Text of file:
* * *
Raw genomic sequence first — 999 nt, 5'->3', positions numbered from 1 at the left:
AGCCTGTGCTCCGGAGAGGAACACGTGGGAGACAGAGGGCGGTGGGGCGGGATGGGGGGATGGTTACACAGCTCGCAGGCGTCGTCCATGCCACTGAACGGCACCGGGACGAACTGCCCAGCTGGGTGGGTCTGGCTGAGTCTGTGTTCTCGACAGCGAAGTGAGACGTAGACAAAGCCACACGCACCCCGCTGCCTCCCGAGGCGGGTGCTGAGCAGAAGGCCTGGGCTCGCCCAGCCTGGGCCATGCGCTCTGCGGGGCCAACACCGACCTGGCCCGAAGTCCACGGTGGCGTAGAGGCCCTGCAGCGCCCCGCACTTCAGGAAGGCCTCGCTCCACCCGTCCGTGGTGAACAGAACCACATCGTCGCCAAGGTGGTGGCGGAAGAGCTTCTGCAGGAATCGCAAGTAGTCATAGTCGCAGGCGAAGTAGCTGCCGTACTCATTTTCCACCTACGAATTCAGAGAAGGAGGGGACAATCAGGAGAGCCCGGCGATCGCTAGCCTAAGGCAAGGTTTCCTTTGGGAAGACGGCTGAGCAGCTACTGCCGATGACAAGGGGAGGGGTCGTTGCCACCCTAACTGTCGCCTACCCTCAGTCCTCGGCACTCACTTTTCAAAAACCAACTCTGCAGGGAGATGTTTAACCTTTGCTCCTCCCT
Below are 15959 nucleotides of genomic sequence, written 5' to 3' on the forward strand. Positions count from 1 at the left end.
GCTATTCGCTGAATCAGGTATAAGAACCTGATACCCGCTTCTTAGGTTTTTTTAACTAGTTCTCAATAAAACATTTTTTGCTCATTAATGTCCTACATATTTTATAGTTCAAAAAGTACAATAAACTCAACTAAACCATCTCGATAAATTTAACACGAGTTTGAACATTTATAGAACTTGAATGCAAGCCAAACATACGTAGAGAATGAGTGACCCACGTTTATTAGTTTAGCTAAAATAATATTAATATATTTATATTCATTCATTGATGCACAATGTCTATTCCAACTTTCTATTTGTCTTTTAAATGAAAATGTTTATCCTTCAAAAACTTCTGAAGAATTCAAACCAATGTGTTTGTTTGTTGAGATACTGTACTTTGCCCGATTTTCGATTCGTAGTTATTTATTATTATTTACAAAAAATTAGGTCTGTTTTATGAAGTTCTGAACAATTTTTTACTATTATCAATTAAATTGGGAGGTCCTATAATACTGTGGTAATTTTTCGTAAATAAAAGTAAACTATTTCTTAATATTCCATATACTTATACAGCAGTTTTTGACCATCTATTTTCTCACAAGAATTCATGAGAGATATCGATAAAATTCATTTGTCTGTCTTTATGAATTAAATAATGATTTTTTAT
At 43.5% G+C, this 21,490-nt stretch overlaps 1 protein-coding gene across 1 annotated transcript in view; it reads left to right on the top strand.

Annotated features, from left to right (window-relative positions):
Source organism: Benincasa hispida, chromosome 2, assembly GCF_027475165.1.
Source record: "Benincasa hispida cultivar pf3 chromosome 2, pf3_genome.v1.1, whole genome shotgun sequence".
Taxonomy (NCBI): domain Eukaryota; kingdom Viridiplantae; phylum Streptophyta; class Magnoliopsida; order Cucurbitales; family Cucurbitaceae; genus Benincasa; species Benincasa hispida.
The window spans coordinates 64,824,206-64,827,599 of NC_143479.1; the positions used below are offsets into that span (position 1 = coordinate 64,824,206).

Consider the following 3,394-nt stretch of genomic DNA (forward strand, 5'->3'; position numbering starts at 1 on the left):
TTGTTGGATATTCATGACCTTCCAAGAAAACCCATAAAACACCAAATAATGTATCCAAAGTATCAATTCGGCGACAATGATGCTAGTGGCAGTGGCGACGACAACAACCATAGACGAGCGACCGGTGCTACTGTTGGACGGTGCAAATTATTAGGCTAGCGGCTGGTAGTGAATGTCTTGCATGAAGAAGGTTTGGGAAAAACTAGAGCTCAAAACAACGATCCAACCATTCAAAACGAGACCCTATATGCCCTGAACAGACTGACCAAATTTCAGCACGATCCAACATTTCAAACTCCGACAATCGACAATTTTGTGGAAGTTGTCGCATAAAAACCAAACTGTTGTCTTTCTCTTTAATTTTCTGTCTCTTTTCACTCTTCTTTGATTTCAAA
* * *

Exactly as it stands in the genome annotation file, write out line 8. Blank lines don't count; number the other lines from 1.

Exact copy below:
Source record: "Benincasa hispida cultivar pf3 chromosome 2, pf3_genome.v1.1, whole genome shotgun sequence".